A WOMAN today told how she received a life-saving kidney transplant from her brother, after he travelled from New Zealand specially for the operation soon after his house had been destroyed in the Christchurch earthquake.
Lesley Ross, 49, from Corstorphine, became the 1000th patient to receive a kidney at the ERI’s transplant unit since the kidney transplant service transferred from the Western General Hospital in 1995, and said the care she had received had been second-to-none.
She was today set to meet Health Secretary Nicola Sturgeon at the hospital as she announced nearly a million pounds in new funding for the transplant unit.
Ms Ross, a consultant paediatrician at the Sick Kids Hospital, was born with polycystic kidney disease, which causes progressive renal failure over many years.
She said: “It takes a long time to develop, but I was reaching the stage of renal failure so it was anticipated that I was going to need either dialysis or a transplant.
“Because polycystic kidney disease causes your kidneys to get enlarged, I had to have a kidney removed to make room for the transplant, so a plan was put in place with a schedule of operations over the summer. I’ve been very well managed by the transplant team, and so I haven’t needed dialysis.”
Her brother, Duncan Williams, 51, had already been tested and found to be a good match for a potential kidney transplant, should her condition deteriorate.
But disaster struck when, on February 22, 2011, his house was destroyed in the Christchurch earthquake. Just weeks later, Ms Ross’s health began to decline. Despite his circumstances, Mr Williams, himself a doctor, was determined to make good on his pledge.
Ms Ross had a kidney removed in August to make space for the new organ, and in September her brother, with his wife and toddler, travelled more then 11,000 miles to the UK for the transplant.
She said: “My recovery has been very uneventful and excellent. I had my kidney removed in August so I had about six weeks when I was very tired all the time and not very well, and then my brother and his wife and toddler all came over from New Zealand in September and he had to stay in this country for at least six weeks following this operation.
“It was a huge commitment from them. They came and lived with us and he went back in mid to late November.”
She said the transplant had transformed her health, and she will return to work this week after eight months off.
She said: “I used to have to sleep in the afternoons. I would come home from work, get the kids, go to bed for a couple of hours and my husband would come home and get tea and wake me for tea. I have so much more energy now. The other thing is that it’s very hard to think straight when you have renal failure because you have a kind of brain fog and now I don’t have that at all, and I can eat and drink whatever I like now.”
She also heaped praise on the staff who had helped her through the surgery: “I feel I’ve been very fortunate. The surgeon and physicians work very closely together and as a patient that’s very beneficial.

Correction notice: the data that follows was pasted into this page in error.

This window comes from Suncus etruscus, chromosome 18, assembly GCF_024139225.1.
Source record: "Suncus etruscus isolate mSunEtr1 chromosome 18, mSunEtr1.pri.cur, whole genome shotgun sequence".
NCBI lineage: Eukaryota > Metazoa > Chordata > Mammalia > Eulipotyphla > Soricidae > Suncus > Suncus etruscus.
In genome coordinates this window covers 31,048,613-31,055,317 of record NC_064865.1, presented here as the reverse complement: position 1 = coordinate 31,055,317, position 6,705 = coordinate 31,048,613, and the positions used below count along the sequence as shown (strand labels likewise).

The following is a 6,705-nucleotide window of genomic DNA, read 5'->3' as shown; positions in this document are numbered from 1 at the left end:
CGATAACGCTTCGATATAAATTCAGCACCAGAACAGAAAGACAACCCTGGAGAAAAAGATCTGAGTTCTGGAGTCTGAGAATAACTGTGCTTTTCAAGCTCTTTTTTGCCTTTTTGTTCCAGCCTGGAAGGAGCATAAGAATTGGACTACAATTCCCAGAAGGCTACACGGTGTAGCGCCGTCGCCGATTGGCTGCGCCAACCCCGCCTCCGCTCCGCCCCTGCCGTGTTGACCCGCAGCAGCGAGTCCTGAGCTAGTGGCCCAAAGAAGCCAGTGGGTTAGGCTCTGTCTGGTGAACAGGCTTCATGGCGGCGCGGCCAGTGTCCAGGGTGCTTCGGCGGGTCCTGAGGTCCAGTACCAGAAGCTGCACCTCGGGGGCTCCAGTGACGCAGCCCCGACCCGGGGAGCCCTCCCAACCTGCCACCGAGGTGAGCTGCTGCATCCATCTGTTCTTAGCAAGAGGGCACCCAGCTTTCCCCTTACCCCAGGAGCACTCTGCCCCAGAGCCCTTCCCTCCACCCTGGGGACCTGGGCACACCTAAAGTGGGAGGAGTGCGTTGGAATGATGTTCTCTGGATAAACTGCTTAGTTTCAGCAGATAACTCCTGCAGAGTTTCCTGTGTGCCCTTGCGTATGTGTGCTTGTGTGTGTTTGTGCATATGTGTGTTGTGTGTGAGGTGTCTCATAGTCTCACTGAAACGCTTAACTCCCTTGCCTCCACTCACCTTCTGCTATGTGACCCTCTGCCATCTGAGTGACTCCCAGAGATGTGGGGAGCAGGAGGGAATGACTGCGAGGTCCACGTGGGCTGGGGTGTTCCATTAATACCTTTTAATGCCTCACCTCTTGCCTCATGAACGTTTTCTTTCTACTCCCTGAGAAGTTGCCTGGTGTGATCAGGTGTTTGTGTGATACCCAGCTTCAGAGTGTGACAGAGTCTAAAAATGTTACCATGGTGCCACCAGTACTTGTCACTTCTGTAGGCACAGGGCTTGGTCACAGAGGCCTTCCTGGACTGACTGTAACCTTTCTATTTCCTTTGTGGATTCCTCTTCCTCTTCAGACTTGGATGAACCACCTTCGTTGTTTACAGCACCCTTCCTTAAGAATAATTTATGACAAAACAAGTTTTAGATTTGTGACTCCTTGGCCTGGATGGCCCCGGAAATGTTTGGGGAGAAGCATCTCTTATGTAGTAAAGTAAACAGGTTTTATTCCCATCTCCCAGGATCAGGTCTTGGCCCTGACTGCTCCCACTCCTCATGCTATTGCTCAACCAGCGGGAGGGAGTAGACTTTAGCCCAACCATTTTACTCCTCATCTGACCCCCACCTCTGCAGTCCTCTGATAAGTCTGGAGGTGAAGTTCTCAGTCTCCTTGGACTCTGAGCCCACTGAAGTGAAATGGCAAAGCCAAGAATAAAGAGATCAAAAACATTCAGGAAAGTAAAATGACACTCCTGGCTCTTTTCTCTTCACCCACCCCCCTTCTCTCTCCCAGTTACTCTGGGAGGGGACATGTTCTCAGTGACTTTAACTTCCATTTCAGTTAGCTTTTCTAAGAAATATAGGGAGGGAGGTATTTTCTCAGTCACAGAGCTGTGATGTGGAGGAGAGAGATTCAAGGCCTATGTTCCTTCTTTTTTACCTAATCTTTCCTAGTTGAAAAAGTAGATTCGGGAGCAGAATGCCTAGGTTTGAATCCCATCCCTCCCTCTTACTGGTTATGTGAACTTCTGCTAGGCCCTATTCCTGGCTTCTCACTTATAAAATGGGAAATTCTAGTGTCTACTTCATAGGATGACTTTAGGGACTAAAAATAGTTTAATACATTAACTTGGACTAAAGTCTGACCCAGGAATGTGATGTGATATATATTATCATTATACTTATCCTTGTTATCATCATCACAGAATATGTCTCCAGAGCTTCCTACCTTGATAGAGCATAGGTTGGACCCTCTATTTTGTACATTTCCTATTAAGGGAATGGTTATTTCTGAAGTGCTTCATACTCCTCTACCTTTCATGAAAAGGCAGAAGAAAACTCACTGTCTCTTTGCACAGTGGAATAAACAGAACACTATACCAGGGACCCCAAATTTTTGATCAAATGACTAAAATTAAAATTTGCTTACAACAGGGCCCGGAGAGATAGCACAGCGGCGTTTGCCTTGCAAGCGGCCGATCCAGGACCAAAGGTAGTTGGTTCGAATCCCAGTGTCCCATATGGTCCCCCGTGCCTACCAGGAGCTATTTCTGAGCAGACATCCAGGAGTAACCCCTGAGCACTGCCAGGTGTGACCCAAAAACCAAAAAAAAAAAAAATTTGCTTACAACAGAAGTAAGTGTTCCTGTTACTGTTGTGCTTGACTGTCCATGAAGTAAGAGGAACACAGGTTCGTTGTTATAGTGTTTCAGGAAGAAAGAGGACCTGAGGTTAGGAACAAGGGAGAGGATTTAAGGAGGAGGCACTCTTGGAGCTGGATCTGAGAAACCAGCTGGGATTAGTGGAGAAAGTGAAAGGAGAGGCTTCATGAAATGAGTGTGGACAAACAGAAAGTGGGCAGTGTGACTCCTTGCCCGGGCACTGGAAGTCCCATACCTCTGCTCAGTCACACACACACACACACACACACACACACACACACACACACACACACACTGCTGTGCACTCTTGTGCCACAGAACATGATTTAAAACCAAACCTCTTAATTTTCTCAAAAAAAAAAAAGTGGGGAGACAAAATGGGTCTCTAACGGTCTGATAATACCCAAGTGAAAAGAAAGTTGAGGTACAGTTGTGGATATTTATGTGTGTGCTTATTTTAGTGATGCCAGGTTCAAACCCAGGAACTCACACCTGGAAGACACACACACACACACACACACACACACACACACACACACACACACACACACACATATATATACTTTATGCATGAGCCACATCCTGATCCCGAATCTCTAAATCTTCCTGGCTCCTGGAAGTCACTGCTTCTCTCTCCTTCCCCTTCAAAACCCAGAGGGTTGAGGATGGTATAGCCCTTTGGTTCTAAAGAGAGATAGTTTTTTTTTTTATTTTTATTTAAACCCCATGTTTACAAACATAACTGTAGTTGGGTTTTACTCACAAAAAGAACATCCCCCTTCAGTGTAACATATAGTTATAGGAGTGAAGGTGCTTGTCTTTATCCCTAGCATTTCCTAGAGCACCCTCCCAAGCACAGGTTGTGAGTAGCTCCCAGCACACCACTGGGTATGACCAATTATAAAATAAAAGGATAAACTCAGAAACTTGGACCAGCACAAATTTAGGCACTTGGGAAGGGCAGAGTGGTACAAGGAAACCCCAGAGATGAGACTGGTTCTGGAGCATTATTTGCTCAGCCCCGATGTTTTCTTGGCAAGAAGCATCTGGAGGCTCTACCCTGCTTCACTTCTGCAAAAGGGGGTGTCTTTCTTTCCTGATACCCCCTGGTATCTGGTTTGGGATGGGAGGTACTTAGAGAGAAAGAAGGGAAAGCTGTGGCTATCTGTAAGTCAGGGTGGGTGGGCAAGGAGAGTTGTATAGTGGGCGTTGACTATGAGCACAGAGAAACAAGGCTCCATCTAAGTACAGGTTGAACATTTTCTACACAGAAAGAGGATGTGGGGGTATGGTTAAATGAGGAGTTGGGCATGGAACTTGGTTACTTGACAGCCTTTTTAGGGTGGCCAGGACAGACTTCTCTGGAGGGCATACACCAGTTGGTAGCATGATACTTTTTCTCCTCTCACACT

“It’s a very joined-up team and post-operative care was excellent. The transplant coordinators are also a very big part of the team, and have a very important role – surgeons are obviously very busy, so you can’t phone them and ask about dates for flights and so on, but that’s what the transplant co-ordinator’s role is.”
Also joining Ms Sturgeon today as she announces £888,000 additional funding for the hospital’s Scottish Liver Transplant Unit is Fraser Sneddon, 25, who was the 1000th patient to undergo a liver transplant there.
The electrician was born with biliary atresia, which affects liver function.
His health deteriorated when he was about 22. He said: “My jaundice levels went up and I was starting to get a bit self- conscious about how yellow I looked.”
Mr Sneddon hated to go out, and would only leave his house in Kirkcaldy wearing a hat and sunglasses, becoming reluctant to socialise.
He also suffered fluid retention, with more than eight litres of fluid drained from his stomach every week. The fluid build-up left him feeling unwell and often housebound.
So when news came of the liver transplant, he was delighted: “It was a relief for me because of how I’d lived my life for so many years. I was wearing a hat and dark glasses to go out because I was so self-conscious. I was actually in hospital being drained and I said to the nurse ‘I’ve got a funny feeling my liver will be here tonight’.”
Sure enough, he awoke in the morning to find his doctor by the bed, telling him he was indeed about to go into surgery because a liver had become available, although he doesn’t know anything about the donor.
Within days, he was feeling – and looking – much better. He said: “I’d obviously had yellow eyes and my eyes were white after two days, and my skin is normal. It’s such a relief, I’m still getting used to it. I feel so much better, it’s unbelievable.”
Mr Sneddon also praised the work of the transplant teams, saying: “They were absolutely flawless. They looked after me like I was one of their own.”
Sign the register – you could save someone’s life
THE News today urges everyone to consider signing the organ donor register to help meet the urgent need of those awaiting transplants and so that more lives can be saved.
More than 600 people across Scotland are waiting for transplants, and across the UK three people die every day while on the waiting list.
For information on joining the register, see www.organdonationscotland.org, text LIFE to 61611 or call 0300 123 23 23.
The Scottish Liver Transplant Unit, which opened in 1992, will have the capacity to carry out up to 120 liver transplant operations each year as a result of the extra £888,000 of Scottish Government funding being provided – up from the current level of 80. The centre serves the whole of Scotland, but is based at the ERI.